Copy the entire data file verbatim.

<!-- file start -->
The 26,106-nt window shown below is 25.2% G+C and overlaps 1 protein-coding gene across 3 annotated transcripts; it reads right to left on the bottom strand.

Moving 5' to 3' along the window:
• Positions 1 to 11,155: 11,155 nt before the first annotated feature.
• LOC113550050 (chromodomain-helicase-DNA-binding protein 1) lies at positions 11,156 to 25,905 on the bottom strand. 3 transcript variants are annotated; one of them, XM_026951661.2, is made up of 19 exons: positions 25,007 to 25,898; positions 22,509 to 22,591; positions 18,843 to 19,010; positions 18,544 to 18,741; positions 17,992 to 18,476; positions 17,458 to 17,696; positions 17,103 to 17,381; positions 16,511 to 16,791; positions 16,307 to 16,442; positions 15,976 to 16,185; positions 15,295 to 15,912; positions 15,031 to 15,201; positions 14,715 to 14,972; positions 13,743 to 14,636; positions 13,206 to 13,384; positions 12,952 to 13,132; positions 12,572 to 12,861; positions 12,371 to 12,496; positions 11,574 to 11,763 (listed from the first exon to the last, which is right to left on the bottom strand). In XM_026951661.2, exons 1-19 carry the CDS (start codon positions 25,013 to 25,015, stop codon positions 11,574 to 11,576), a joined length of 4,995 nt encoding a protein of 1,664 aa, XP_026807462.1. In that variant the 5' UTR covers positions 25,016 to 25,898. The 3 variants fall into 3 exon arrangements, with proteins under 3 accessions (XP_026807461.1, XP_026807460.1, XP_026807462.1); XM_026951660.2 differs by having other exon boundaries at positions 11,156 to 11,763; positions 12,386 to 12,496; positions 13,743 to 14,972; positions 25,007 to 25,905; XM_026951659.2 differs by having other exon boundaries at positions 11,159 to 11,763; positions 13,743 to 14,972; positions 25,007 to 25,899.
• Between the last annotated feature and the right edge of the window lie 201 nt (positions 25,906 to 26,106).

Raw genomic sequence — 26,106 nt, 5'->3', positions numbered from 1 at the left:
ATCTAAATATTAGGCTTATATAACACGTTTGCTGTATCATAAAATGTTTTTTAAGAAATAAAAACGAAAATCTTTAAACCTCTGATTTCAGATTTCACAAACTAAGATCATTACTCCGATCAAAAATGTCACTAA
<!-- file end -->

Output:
The 26,106-nt window shown below is 25.2% G+C and overlaps 1 protein-coding gene across 3 annotated transcripts; it reads right to left on the bottom strand.

Moving 5' to 3' along the window:
• Positions 1 to 11,155: 11,155 nt before the first annotated feature.
• LOC113550050 (chromodomain-helicase-DNA-binding protein 1) lies at positions 11,156 to 25,905 on the bottom strand. 3 transcript variants are annotated; one of them, XM_026951661.2, is made up of 19 exons: positions 25,007 to 25,898; positions 22,509 to 22,591; positions 18,843 to 19,010; positions 18,544 to 18,741; positions 17,992 to 18,476; positions 17,458 to 17,696; positions 17,103 to 17,381; positions 16,511 to 16,791; positions 16,307 to 16,442; positions 15,976 to 16,185; positions 15,295 to 15,912; positions 15,031 to 15,201; positions 14,715 to 14,972; positions 13,743 to 14,636; positions 13,206 to 13,384; positions 12,952 to 13,132; positions 12,572 to 12,861; positions 12,371 to 12,496; positions 11,574 to 11,763 (listed from the first exon to the last, which is right to left on the bottom strand). In XM_026951661.2, exons 1-19 carry the CDS (start codon positions 25,013 to 25,015, stop codon positions 11,574 to 11,576), a joined length of 4,995 nt encoding a protein of 1,664 aa, XP_026807462.1. In that variant the 5' UTR covers positions 25,016 to 25,898. The 3 variants fall into 3 exon arrangements, with proteins under 3 accessions (XP_026807461.1, XP_026807460.1, XP_026807462.1); XM_026951660.2 differs by having other exon boundaries at positions 11,156 to 11,763; positions 12,386 to 12,496; positions 13,743 to 14,972; positions 25,007 to 25,905; XM_026951659.2 differs by having other exon boundaries at positions 11,159 to 11,763; positions 13,743 to 14,972; positions 25,007 to 25,899.
• Between the last annotated feature and the right edge of the window lie 201 nt (positions 25,906 to 26,106).

Raw genomic sequence — 26,106 nt, 5'->3', positions numbered from 1 at the left:
ATCTAAATATTAGGCTTATATAACACGTTTGCTGTATCATAAAATGTTTTTTAAGAAATAAAAACGAAAATCTTTAAACCTCTGATTTCAGATTTCACAAACTAAGATCATTACTCCGATCAAAAATGTCACTAA